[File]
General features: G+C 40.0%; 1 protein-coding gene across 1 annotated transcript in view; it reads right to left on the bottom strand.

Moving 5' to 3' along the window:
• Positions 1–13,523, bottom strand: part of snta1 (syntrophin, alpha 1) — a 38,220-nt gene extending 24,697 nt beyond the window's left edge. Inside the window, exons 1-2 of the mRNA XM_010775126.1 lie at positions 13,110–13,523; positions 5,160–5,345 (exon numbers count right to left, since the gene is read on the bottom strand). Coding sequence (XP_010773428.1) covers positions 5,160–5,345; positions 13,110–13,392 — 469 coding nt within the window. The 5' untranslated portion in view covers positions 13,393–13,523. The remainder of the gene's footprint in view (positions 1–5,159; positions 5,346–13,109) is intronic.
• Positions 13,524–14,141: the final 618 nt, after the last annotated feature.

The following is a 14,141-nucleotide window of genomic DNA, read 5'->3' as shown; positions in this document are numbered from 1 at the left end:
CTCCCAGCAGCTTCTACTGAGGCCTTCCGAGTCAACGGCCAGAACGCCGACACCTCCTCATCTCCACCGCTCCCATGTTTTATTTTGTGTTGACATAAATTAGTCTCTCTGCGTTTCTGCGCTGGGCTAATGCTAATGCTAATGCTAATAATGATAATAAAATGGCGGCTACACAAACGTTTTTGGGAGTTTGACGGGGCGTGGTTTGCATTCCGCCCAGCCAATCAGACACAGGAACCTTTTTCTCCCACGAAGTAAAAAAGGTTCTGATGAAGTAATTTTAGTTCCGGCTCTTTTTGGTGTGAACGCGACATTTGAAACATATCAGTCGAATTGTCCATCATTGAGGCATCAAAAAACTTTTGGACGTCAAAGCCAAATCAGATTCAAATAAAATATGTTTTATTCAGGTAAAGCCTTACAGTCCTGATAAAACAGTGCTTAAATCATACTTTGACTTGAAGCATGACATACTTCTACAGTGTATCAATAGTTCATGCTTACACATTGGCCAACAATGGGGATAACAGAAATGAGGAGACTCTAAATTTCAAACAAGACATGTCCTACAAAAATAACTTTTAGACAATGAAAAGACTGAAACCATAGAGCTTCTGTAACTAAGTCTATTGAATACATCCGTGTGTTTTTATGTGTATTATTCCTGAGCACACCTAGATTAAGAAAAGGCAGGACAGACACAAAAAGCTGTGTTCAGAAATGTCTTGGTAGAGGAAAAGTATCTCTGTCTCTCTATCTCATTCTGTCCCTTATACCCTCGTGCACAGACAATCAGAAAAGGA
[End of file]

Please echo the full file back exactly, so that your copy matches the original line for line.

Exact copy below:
General features: G+C 40.0%; 1 protein-coding gene across 1 annotated transcript in view; it reads right to left on the bottom strand.

Moving 5' to 3' along the window:
• Positions 1–13,523, bottom strand: part of snta1 (syntrophin, alpha 1) — a 38,220-nt gene extending 24,697 nt beyond the window's left edge. Inside the window, exons 1-2 of the mRNA XM_010775126.1 lie at positions 13,110–13,523; positions 5,160–5,345 (exon numbers count right to left, since the gene is read on the bottom strand). Coding sequence (XP_010773428.1) covers positions 5,160–5,345; positions 13,110–13,392 — 469 coding nt within the window. The 5' untranslated portion in view covers positions 13,393–13,523. The remainder of the gene's footprint in view (positions 1–5,159; positions 5,346–13,109) is intronic.
• Positions 13,524–14,141: the final 618 nt, after the last annotated feature.

The following is a 14,141-nucleotide window of genomic DNA, read 5'->3' as shown; positions in this document are numbered from 1 at the left end:
CTCCCAGCAGCTTCTACTGAGGCCTTCCGAGTCAACGGCCAGAACGCCGACACCTCCTCATCTCCACCGCTCCCATGTTTTATTTTGTGTTGACATAAATTAGTCTCTCTGCGTTTCTGCGCTGGGCTAATGCTAATGCTAATGCTAATAATGATAATAAAATGGCGGCTACACAAACGTTTTTGGGAGTTTGACGGGGCGTGGTTTGCATTCCGCCCAGCCAATCAGACACAGGAACCTTTTTCTCCCACGAAGTAAAAAAGGTTCTGATGAAGTAATTTTAGTTCCGGCTCTTTTTGGTGTGAACGCGACATTTGAAACATATCAGTCGAATTGTCCATCATTGAGGCATCAAAAAACTTTTGGACGTCAAAGCCAAATCAGATTCAAATAAAATATGTTTTATTCAGGTAAAGCCTTACAGTCCTGATAAAACAGTGCTTAAATCATACTTTGACTTGAAGCATGACATACTTCTACAGTGTATCAATAGTTCATGCTTACACATTGGCCAACAATGGGGATAACAGAAATGAGGAGACTCTAAATTTCAAACAAGACATGTCCTACAAAAATAACTTTTAGACAATGAAAAGACTGAAACCATAGAGCTTCTGTAACTAAGTCTATTGAATACATCCGTGTGTTTTTATGTGTATTATTCCTGAGCACACCTAGATTAAGAAAAGGCAGGACAGACACAAAAAGCTGTGTTCAGAAATGTCTTGGTAGAGGAAAAGTATCTCTGTCTCTCTATCTCATTCTGTCCCTTATACCCTCGTGCACAGACAATCAGAAAAGGA